The fight was staged in a ring where the Masters went at it bare-knuckled for three excruciating rounds. The fight had to be stopped by the second round in order to stop someone from getting seriously hurt. The fight resulted in the decision of “no win, no lose and no draw”. This was done in order to maintain the reputation and harmony of the respective schools.
SI GUNG ERNEST MA KIN CHEONG 馬健昌
Master Ma Kin Cheong had been an exponent of Pak Hok Kung Fu for a great many years, under the guidance of Si Jo Chan Hak Fu. Si Gung Ma has always been athletic, a great swimmer and sportsman. Though naturally sportsmanlike, Master Ma’s focus has always been in the academic arena. A pharmacist by profession, he has many accreditations to his name including graduating from the top universities in Australia. Master Ma’s latest scholastic achievement is a Bachelor of Laws from Macquarie University and is now also a lawyer.
Si Gung Ma is the official representative of Pak Hok Kung Fu International in Australia, serving as President since its inception to 1988. After 1988 Si Gung Ma respected Master Kuo’s decision to conduct his own teachings with complete autonomy. Si Gung Ma remains as one of the trustees of the Pak Hok Kung Fu International Association and maintains a close relationship with (Si Hing) Master Kuo. He has other accolades including 10 years Presidency of the NSW Chinese Martial Arts Association and was an initial contributing member for a number of Australian sporting bodies like the NSW Sports Department and Coaching Council.
Since the establishment of the Pak Hok governing body in Australia in 1972, the organisation has grown quite considerably and students have ventured nationally and internationally spreading the Pak Hok legacy throughout a number of locations in the US and Europe.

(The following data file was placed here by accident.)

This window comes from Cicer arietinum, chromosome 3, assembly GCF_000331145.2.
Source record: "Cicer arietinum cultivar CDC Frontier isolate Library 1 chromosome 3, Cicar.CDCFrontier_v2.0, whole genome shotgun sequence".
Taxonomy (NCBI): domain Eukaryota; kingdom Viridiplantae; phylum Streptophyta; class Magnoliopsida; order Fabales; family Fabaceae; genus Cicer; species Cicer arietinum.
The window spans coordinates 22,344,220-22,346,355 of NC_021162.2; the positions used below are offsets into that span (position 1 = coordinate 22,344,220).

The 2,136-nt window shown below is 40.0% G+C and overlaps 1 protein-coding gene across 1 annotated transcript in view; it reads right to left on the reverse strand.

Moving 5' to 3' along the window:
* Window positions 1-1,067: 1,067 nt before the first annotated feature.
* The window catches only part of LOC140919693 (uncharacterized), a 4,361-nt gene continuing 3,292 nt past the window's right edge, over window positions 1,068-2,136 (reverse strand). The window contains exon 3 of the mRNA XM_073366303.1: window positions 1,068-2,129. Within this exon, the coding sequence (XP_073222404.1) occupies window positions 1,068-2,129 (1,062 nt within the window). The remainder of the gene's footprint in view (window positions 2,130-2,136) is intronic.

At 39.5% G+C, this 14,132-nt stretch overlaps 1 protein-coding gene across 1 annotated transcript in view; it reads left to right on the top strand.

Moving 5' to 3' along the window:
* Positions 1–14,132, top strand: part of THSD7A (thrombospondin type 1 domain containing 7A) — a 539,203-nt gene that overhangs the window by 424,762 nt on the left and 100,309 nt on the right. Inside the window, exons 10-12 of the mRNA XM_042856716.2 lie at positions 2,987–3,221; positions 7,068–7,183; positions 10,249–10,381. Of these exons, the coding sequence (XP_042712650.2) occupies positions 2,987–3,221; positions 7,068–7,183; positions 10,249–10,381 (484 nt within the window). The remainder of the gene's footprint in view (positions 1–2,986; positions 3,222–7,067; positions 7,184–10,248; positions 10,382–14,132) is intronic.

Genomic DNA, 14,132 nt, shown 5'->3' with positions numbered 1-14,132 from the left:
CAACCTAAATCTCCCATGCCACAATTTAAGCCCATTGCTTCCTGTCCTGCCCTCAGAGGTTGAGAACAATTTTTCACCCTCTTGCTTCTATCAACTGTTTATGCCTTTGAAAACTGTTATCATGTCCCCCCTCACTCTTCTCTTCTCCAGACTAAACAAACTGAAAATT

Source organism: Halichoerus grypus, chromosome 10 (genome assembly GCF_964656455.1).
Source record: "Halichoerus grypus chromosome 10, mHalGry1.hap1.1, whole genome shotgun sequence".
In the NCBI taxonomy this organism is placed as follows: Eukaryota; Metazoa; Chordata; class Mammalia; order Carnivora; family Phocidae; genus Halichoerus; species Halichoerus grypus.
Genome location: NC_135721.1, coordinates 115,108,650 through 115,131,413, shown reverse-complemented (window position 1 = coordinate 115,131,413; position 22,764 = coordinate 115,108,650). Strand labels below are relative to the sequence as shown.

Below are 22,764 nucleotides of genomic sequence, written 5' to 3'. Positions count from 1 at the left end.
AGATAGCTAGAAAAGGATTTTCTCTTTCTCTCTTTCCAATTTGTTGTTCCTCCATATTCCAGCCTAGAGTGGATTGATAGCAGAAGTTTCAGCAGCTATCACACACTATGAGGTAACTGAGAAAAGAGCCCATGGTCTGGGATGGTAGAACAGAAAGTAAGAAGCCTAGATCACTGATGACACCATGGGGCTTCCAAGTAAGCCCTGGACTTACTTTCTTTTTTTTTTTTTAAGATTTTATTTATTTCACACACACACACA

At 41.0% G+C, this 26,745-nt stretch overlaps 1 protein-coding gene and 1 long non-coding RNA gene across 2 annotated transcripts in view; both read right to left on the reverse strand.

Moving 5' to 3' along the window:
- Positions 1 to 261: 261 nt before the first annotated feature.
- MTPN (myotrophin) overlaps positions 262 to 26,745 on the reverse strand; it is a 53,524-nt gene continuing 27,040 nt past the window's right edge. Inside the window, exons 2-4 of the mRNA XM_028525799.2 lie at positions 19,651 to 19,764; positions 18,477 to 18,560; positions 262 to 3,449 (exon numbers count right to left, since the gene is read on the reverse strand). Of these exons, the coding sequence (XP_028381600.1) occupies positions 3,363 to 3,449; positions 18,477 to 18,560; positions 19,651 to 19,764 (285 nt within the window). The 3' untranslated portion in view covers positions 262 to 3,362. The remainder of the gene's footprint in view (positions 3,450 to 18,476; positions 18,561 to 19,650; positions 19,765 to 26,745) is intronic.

Si Fu Joce Santa Maria
In the same year, 1982, Si Gung Ma accepted Joce Santa Maria as a student. Si Fu Santa Maria had been a chronic asthmatic since early childhood although he had been athletic from a young age. Si Fu needed a sport that could keep him fit as well as enhance his overall health. He was always renowned for his volleyball skills serving as a representative for the NSW state team. Although he loved volleyball, his passion for Pak Hok Pai Kung Fu grew.
When interviewed, Si Fu Santa Maria explained “Pak Hok Pai has provided an insight into culture that I had not seen in many others and had enhanced my sphere of knowledge to understand how a sport could roll into something ecstatically beautiful and culturally fulfilling and yet provide the focus to be confident in tackling any given task with the best of our abilities. This I found in Pak Hok Pai”. The frame of mind that Si Fu Santa Maria developed allowed him to become very close to his Master. Little did Si Fu Santa Maria know what Si Gung Ma had in store for him… he was taught on a one to one basis, where he learned much of what Si Gung Ma had to offer.
The 1980s brought about much glory for Pak Hok Pai through the tournaments, where we excelled not only nationally but also internationally. This allowed us to grow, starting from Sydney’s Chinatown outwards into the open where now many divisions exist around Australia. Pak Hok Pai participation in the Chinese Martial Arts Association led by Si Gung Ma allowed us to display our school as being one of high respect and integrity thus increasing the popularity of our system. This allowed many renowned artists to visit the school such as Jet Li.
The school stabilised over the 1990s with a growth in instructors and saw the inclusion of Pak Hok Pai as a sport in many exclusive and private schools across the regions. Introducing self-defence programs for the community aid was successful. The growth resulted in an awareness of the art that was once a very secret style and kept insular by all the disciples.
1997 was a big year for Pak Hok Pai Australia, Campbelltown. It was early December when we had the official opening of the Gwoon. Si Fu Santa Maria played the key role in establishing a permanent home and identity within the community. Unity within the school has always been strong, a quality that has been shown and understood by all who spend the time to learn from Si Fu Santa Maria what Pak Hok Pai is all about which in turn has guaranteed the future of our family.